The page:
• College cohort has higher stress levels than other generations

    News February 25, 2013 at 3:47 pm Comments are Disabled

    College students are no strangers to stress and trying to manage it. Between studying for classes, having a job, extra curricular activities and trying to manage a social life, stress is an ever present factor of college life. When looking at the stress levels of freshmen in college, freshmen aremore likely to be stressed because they are trying to find the healthy balance in their lives. “Since it was my first semester, everything was stressful,” freshman Nilou Kazemzadeh said. “I didn’t know how to study for my classes. I started studying differently for each class and I got scared that I wasn’t studying enough and I wasn’t studying the right way.” It’s easy to say that the stress levels college students experience are normal, however, these days they might not actually be and not just for college students, but for the entire Millennial Generation. According to the study titled Stress in America, released on Feb 7 by the America Psychological Association, the Millennial Generation (ages 18-33) are experiencing increasingly high levels of stress with 39 percent of Millennials reporting an increase of stress from the previous year. Compared to the other generations survey in this study, Generation X (ages 34-47) […]

  • Dome of the Rock by Western Wall (Photo courtesy of Amy Dressen)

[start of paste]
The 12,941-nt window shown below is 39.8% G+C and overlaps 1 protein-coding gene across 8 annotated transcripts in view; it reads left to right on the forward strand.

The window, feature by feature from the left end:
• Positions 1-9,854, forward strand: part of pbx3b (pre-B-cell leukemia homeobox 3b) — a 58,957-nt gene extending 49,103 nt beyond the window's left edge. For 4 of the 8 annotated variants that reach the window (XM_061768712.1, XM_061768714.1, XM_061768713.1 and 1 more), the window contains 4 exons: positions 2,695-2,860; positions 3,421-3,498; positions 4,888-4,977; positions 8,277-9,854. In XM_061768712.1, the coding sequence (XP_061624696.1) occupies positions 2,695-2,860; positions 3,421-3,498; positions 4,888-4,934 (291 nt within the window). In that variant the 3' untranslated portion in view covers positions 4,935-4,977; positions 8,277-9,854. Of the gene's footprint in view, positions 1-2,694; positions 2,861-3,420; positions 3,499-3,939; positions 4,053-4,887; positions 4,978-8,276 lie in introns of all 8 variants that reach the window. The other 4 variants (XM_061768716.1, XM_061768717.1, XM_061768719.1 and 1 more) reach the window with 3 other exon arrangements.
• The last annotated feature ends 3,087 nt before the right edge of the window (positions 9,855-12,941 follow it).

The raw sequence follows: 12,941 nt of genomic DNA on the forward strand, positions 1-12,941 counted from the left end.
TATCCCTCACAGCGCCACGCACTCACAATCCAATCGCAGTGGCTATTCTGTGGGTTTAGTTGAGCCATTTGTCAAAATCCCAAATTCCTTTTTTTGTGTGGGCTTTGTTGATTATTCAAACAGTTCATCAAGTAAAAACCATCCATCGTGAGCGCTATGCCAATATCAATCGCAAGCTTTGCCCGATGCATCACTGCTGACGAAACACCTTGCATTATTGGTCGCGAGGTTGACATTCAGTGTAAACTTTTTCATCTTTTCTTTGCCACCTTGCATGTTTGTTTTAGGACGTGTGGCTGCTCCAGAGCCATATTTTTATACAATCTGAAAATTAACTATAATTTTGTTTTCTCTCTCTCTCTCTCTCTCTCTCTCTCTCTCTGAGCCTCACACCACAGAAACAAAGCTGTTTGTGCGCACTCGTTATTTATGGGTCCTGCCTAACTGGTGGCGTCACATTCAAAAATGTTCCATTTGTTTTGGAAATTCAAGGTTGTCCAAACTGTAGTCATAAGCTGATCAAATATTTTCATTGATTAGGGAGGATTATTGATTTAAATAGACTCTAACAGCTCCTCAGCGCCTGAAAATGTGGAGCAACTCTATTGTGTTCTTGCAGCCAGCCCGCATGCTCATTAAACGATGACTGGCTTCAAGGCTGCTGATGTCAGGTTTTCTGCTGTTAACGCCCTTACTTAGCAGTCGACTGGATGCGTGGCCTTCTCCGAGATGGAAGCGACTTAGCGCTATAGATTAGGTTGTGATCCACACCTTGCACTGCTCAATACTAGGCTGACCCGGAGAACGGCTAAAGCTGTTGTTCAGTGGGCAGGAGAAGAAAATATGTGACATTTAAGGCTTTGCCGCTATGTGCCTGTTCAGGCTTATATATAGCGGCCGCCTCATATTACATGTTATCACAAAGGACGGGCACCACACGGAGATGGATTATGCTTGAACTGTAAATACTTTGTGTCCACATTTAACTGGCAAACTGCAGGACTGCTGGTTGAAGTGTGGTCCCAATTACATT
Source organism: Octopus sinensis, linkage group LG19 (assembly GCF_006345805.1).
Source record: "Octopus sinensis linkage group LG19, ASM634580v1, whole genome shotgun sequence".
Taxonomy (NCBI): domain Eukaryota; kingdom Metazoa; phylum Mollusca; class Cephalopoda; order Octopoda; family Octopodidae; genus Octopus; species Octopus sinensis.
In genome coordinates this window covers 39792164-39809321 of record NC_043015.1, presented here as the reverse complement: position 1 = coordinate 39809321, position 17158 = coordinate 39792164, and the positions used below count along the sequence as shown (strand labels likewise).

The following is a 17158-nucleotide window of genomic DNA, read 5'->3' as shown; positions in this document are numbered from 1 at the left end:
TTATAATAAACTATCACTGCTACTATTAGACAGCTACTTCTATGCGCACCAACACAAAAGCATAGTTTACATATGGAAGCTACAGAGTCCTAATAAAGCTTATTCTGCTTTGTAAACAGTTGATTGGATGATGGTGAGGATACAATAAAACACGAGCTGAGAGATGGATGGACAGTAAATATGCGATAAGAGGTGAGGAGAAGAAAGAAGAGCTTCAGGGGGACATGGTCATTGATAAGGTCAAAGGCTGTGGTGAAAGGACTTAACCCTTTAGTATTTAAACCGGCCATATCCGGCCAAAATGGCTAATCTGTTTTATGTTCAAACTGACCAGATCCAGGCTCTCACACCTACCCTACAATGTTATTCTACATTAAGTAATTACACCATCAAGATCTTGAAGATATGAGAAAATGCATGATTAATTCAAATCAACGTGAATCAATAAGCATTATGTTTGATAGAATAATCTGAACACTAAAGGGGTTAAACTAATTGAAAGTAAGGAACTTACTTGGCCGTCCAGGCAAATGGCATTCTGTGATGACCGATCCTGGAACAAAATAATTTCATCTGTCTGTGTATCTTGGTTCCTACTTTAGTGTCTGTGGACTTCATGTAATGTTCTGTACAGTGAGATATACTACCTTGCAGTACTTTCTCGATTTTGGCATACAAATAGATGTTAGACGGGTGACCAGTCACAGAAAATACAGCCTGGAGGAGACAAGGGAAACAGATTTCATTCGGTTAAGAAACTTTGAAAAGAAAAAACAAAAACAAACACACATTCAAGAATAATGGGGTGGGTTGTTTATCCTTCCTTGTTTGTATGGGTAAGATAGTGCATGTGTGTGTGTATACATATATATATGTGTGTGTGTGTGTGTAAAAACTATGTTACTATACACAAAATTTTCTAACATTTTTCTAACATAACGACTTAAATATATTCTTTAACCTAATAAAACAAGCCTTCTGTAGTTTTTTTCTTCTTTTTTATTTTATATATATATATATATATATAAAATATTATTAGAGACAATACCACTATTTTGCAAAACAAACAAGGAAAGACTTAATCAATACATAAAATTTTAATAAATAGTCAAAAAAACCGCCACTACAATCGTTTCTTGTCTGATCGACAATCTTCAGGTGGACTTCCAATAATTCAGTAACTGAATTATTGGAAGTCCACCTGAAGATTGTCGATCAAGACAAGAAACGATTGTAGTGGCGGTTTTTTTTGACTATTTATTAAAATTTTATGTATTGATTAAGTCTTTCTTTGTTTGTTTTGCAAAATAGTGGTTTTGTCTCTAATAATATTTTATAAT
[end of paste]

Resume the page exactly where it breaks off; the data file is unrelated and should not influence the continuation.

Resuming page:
Jewish students take sponsored trips to Israel

    Featured, Multimedia, News February 25, 2013 at 3:06 pm Comments are Disabled

    Ten-day Birthright trip provides once- in-a-lifetime experience and memories  College is a time that many use to explore their heritage in the hopes of discovering their identity. For some Jewish students, this may involve the exploration of their religious or cultural roots, for which many look towards Israel. As the world’s only Jewish state, Israel is the cultural and religious center of Jewish heritage, and for this reason, many Jewish students choose to go on 10-day Birthright trips to Israel. “Birthright is an opportunity for Jewish students between the ages of 18-26 who have never travelled to Israel on a peer trip before,” said Mason’s Hillel Director Ross Diamond. “It’s an opportunity for students to travel to a country that’s talked a lot about in the news, and to experience it for themselves.” Diamond stated that while the trips generally differed based on organization, most generally included the holy sites in Jerusalem, Israel’s national cemetery Mount Herzl, the Holocaust Museum Yad Vashem, visiting a Bedouin community, the city of Safed, a night out in Tel Aviv and the famous fortress Masada. Sophomore Carleigh Ladden-Stirling noted that the many hours on the trip that had been spent travelling from one location […]

  • Mason’s changing identity impacts retention rates

    News February 25, 2013 at 2:43 pm Comments are Disabled